The first work done in what is now Clinton County by a deputy surveyor was by Gen. Nathaniel Massie, whose name appears in 1792 and a number of subsequent years. Others were John Obannon, 1794, Wm. Lytle, 1795; John Beasley, 1796; James Galloway, 1804; William Barlow, 1802; James Taylor, 1813; Walter Dun, 1820; Allen Latham, 1822; Cadwallader Wallace, 1822; E. P. Kendrick, 1833; A. D. Kendrick, 1847. These, with the exception of Walter Dun, all appear to have been employed on surveys through a number of years each, and probably the names of Nathaniel Massie and John Obannon are most frequently found on the records.

The following is the record of the first entry made in the territory now comprising the county of Clinton: "No. 550, August 4, 1787. Richard C. Anderson and Mayo Carrington enter 4,000 acres of land on Military Warrant, No. 856, on the waters of the Little Miami, beginning three miles southeast of Col. Logan's encampment, in October, 1786, when a man deserted from him; running southwest 400 poles, and, from the beginning northeast 400 poles; thence at right angles southeast from each end of this line for quantity."

In the same record, page 58, is the survey, as follows: "Surveyed for Richard Clough Anderson and Mayo Carrington 2,000 acres of land, on part of a military warrant No. 856, on the waters of the Little Miami, beginning at a sugar tree, ash and black oak, running s. 45 w. 400 poles to three sugar trees; thence s. 45 e. 800 poles, crossing a small creek at 500 poles, to a black oak, sugar tree and sassafras; thence n. 45 e. 400 poles, crossing a creek at 38 and at 200 poles to two sugar trees and a sassafras ; thence n. 45 w. 800 poles, crossing a branch at 70, and the creek at 300 poles, to the beginning.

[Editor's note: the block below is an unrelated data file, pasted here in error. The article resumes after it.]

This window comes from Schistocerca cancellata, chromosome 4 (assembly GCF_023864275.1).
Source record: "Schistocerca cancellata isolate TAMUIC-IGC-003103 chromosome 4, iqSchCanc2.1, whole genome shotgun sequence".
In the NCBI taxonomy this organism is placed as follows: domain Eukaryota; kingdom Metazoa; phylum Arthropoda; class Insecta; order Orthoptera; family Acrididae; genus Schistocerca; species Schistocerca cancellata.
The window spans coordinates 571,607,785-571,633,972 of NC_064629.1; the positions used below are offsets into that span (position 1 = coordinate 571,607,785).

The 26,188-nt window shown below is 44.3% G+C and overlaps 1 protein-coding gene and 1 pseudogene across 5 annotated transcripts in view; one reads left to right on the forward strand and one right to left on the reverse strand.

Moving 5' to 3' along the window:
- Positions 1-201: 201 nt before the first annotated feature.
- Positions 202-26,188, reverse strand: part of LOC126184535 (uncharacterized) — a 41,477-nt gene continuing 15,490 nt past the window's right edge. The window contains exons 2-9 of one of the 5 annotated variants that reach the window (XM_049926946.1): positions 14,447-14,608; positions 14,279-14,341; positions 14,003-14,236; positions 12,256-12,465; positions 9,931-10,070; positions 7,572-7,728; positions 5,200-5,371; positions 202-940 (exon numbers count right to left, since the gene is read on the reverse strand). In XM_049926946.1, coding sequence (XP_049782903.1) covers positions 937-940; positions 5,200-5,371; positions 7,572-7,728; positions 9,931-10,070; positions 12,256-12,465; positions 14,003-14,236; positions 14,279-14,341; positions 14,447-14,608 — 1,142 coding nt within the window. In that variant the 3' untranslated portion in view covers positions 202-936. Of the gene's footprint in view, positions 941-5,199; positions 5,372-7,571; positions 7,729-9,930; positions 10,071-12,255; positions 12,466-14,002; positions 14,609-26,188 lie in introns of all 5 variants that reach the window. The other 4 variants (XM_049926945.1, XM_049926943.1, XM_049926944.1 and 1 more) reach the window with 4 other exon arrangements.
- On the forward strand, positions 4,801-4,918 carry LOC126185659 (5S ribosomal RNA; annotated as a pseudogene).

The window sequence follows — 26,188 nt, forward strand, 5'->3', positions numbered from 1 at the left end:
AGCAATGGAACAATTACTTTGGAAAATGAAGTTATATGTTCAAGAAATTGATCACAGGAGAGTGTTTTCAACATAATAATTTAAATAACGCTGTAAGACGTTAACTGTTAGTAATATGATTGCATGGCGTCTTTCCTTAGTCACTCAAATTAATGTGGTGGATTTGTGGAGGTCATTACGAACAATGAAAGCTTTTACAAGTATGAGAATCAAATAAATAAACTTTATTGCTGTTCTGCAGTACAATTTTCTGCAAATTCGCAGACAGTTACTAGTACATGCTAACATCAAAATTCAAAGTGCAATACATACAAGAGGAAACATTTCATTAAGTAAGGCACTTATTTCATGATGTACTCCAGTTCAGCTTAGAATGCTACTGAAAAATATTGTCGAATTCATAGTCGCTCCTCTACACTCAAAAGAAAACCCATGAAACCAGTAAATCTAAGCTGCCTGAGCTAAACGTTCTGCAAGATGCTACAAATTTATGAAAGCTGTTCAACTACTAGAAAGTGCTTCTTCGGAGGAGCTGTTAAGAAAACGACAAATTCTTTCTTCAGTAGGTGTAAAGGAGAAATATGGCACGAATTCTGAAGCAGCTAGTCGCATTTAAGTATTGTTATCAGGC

JOHN OBANNON, D. S.
ANDREW POTTER, C.C. March 3, 1794.
CHARLES PIGMAN, June 23, 1794.
DAVID FLOUGH

Although this tract was the first one entered in the county, it was not the first surveyed, as Nathaniel Massie had made several surveys in 1792-93. Several entries were made August 6, 1787, being as follows, all on the "lower side of Caesar's Creek:" No. 567, by Clement Biddle, Assignee, 9651 acres; No. 569, by Archibald Blair, heir, 1,000 acres; No. 570, by John Anderson, 1,000 acres; No. 571, by Albert Gallatin, Assignee, 766 2/3 acres; No. 557, by Col. Abram Buford, 1,000 acres; No. 583, by Isaac Webb, 1,000 acres; No. 625, by Thomas Finn, 1,500 acres. The entire number of entries made in the Clinton County portion of the tract, during the month of August, 1787, was 116.

Gen. Horatio Gates had for his share of the Virginia Military Tract, 12,500 acres, which he sold to his son-in-law, Dr. James Murray, who deeded to settlers such quantities of land as they chose to purchase, at the rate of "seven quarter dollars per acre."

Murray's deeds are as follows:

  • December 3, 1803, John McGregor, 200 acres, Survey 1,632.
  • December 3, 1803, James Magee, 250 acres, Survey 1,632.
  • December 12, 1803, Joseph Carter, 100 acres, Survey 1,559.
  • December 12, 1803, Robert Eachus, 160 acres. Survey 1,558.
  • December 13, 1803, John Vestal, 690 acres, Survey 1,559.
  • December 13, 1803, James Moon, Survey 1,558.
  • December 13, 1803, Isaac Perkins, 67 acres. Survey 1,558.
  • December 13, 1803, James Odle, 159 acres, Survey 1 558.
  • December 19, 1803, Layton Jay, 50 acres, Survey 1,558.
  • December 17, 1803, Jacob Haines, 125 acres, Survey 1,558.
  • December 15, 1803, Center Meeting-House, 15 acres, Survey 1,558.
  • December 19, 1803, Thomas Perking, Survey 1,558.
  • January 19, 1805, Solomon Stanbrough, 140 acres, Survey 1,558.
  • January 19, 1807, Samuel Stanton, 100 acres, Survey 1,558.
  • August 5, 1809, Mahlon Farquhar, 175 acres, Survey 2,231.
  • August 5, 1809, William Mendenhall, 170 acres, Survey 1,554.
  • August 5, 1805, Nathan Linton, 122 1/2 acres, Survey 2,231.